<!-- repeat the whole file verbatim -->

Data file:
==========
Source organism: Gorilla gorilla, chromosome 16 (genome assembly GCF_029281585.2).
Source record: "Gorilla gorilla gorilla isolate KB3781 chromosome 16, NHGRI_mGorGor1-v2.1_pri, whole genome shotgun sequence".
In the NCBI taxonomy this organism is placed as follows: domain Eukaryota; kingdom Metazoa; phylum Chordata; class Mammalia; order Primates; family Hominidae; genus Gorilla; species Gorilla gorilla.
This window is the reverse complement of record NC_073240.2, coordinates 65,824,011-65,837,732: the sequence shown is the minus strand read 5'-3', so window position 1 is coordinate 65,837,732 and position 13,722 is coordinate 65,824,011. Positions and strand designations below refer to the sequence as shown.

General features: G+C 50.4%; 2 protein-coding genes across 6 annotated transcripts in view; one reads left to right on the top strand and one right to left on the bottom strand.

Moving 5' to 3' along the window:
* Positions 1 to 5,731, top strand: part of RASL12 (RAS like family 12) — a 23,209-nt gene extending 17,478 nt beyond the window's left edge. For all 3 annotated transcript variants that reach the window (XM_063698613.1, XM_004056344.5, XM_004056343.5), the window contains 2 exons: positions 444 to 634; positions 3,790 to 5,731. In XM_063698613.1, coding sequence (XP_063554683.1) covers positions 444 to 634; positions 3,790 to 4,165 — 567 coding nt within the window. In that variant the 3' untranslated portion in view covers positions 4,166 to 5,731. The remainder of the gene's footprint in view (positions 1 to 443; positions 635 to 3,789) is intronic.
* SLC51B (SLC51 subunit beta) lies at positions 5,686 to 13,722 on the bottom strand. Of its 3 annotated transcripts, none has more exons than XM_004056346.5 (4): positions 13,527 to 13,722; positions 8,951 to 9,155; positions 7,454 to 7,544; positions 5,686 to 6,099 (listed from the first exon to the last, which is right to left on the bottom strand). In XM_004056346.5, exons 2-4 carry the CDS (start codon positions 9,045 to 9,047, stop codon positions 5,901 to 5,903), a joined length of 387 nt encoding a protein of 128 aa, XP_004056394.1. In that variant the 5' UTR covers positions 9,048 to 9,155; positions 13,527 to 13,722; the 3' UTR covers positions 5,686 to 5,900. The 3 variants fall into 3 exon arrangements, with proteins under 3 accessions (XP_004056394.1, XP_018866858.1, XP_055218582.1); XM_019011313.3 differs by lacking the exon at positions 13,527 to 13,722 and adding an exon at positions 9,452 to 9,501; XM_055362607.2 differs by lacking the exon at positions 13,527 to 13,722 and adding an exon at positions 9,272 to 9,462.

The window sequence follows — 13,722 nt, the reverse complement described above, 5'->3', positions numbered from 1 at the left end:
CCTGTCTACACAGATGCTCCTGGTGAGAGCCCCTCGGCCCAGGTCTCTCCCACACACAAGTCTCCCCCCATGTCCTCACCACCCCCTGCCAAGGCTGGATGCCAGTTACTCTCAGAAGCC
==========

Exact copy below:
Source organism: Gorilla gorilla, chromosome 16 (genome assembly GCF_029281585.2).
Source record: "Gorilla gorilla gorilla isolate KB3781 chromosome 16, NHGRI_mGorGor1-v2.1_pri, whole genome shotgun sequence".
In the NCBI taxonomy this organism is placed as follows: domain Eukaryota; kingdom Metazoa; phylum Chordata; class Mammalia; order Primates; family Hominidae; genus Gorilla; species Gorilla gorilla.
This window is the reverse complement of record NC_073240.2, coordinates 65,824,011-65,837,732: the sequence shown is the minus strand read 5'-3', so window position 1 is coordinate 65,837,732 and position 13,722 is coordinate 65,824,011. Positions and strand designations below refer to the sequence as shown.

General features: G+C 50.4%; 2 protein-coding genes across 6 annotated transcripts in view; one reads left to right on the top strand and one right to left on the bottom strand.

Moving 5' to 3' along the window:
* Positions 1 to 5,731, top strand: part of RASL12 (RAS like family 12) — a 23,209-nt gene extending 17,478 nt beyond the window's left edge. For all 3 annotated transcript variants that reach the window (XM_063698613.1, XM_004056344.5, XM_004056343.5), the window contains 2 exons: positions 444 to 634; positions 3,790 to 5,731. In XM_063698613.1, coding sequence (XP_063554683.1) covers positions 444 to 634; positions 3,790 to 4,165 — 567 coding nt within the window. In that variant the 3' untranslated portion in view covers positions 4,166 to 5,731. The remainder of the gene's footprint in view (positions 1 to 443; positions 635 to 3,789) is intronic.
* SLC51B (SLC51 subunit beta) lies at positions 5,686 to 13,722 on the bottom strand. Of its 3 annotated transcripts, none has more exons than XM_004056346.5 (4): positions 13,527 to 13,722; positions 8,951 to 9,155; positions 7,454 to 7,544; positions 5,686 to 6,099 (listed from the first exon to the last, which is right to left on the bottom strand). In XM_004056346.5, exons 2-4 carry the CDS (start codon positions 9,045 to 9,047, stop codon positions 5,901 to 5,903), a joined length of 387 nt encoding a protein of 128 aa, XP_004056394.1. In that variant the 5' UTR covers positions 9,048 to 9,155; positions 13,527 to 13,722; the 3' UTR covers positions 5,686 to 5,900. The 3 variants fall into 3 exon arrangements, with proteins under 3 accessions (XP_004056394.1, XP_018866858.1, XP_055218582.1); XM_019011313.3 differs by lacking the exon at positions 13,527 to 13,722 and adding an exon at positions 9,452 to 9,501; XM_055362607.2 differs by lacking the exon at positions 13,527 to 13,722 and adding an exon at positions 9,272 to 9,462.

The window sequence follows — 13,722 nt, the reverse complement described above, 5'->3', positions numbered from 1 at the left end:
CCTGTCTACACAGATGCTCCTGGTGAGAGCCCCTCGGCCCAGGTCTCTCCCACACACAAGTCTCCCCCCATGTCCTCACCACCCCCTGCCAAGGCTGGATGCCAGTTACTCTCAGAAGCC